Our group found getting off the plane much easier than getting on!! We arrived at 10:00 a.m. Moscow time (which is 2:00 a.m. EDT), relatively well-rested all things considered. Customs was uneventful, the luggage all arrived and we quickly found ourselves in Moscow for the day. At the airport, we were greeted by our cheerful and knowledgeable hosts for the day: Katya and Sveta. We exchanged our money and boarded the bus. We had a few hours in Moscow before our Trans-Siberian train to Kirov later that evening.
The weather was beautiful, sunny with the temperature in the low 40s. We started with a visit to Christ the Risen Savior Cathedral in downtown Moscow. This is the national church of the country and home of the patriarch (the Russian Orthodox equivalent of the Pope) of the Russian Orthodox Church. It was amazing to be there on Palm Sunday and to see so many Russians worshipping. The Russian Orthodox Church is full of majesty and mystery. It was a reverent time as we would our way through this beautiful church in the midst of Russians preparing the way for Jesus’ triumphant arrival.
We then grabbed a quick lunch at Sbarro. Yep, just like you find in all the major airports in the US although much bigger. It was the only restaurant near Red Square able to accommodate twenty-one of us. The food was just what the doctor ordered as our last real meal had been about 12 hours earlier.
We then visited Red Square. After seeing all the pictures, it was amazing the experience the place first hand. We saw the Kremlin, St. Basil’s Cathedral and GUM Department Store. To think that less than 12 hours earlier, we were in the United States. Now we were standing at the center of Russian history and heritage.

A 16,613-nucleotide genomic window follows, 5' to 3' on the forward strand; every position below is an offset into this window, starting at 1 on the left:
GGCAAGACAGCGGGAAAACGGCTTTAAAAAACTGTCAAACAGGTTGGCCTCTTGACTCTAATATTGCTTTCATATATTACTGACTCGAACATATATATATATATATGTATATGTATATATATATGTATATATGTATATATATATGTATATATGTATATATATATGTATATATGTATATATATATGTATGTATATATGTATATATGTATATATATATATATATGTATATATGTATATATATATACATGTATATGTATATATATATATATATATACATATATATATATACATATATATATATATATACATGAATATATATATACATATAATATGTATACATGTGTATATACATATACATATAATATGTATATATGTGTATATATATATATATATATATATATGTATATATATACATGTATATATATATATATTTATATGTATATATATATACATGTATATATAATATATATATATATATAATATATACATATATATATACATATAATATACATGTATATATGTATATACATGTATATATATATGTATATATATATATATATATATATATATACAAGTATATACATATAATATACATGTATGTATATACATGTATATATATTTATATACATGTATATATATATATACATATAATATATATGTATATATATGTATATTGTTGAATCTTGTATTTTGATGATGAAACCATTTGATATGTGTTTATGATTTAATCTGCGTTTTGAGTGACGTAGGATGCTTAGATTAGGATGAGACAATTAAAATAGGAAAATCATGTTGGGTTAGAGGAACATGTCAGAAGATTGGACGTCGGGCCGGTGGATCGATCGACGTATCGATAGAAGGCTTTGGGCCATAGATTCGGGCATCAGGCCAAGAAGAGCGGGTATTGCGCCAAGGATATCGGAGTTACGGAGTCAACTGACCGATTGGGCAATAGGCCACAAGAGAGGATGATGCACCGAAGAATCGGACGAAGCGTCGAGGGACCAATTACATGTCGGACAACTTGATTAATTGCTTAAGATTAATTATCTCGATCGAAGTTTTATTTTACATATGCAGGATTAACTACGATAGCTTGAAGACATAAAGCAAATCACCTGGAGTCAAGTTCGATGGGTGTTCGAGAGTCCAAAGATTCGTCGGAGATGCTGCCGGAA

Amidst all the excitement of our visit to Red Square, we had a moment that few of us will ever forget. It was a quiet moment for us, as the majority of us were sitting on our bus waiting for a small group who made a grocery run. Just outside our bus we saw about 30 people gathered around a person’s minivan. At first, it looked as if he (the owner of the van) was training them for something, perhaps even how to panhandle. We saw the group listening to the man intently. It was a ragged bunch of men and women who looked as if they were either homeless or destitute or both. After a few minutes and at the end of the speech, everyone made the sign of the cross. It was then that we realized we were watching a disciple of Christ live out his calling.
The man opened his car and brought out a few bags of food…and then some hot tea…and then some jackets, clothes and blankets. And he began to feed the poor. And clothe the needy. And offer hope to the downtrodden on a cold and windy Palm Sunday. The folks lined up to receive whatever was offered. We asked ourselves, “Was this their only meal of the day…or even the weekend?” The coats were passed out, the blankets were shared. We saw one guy take a pair of shoes and then offer the socks he found in them to a man standing next to him…for he did not need socks but his brother did. It was an amazing act of generosity and love from everyone involved. All started by one man who came with some food, a few pieces of clothing and a message of hope. What a tangible reminder to us of what we were called to do and why we are in Russia.
With that highlight in our minds, we boarded the Trans-Siberian Railroad for the 14 hour ride to Kirov. The train was tight but comfy, and soon we found ourselves in our pajamas, running from room-to-room sharing the excitement of the day and watching countryside roll by.
BTW – today was Grace’s 16th birthday! What a memorable way to spend her big day. We promised her a “shout out” in the blog as part of the birthday celebration. Happy Birthday, Grace! You made the blog!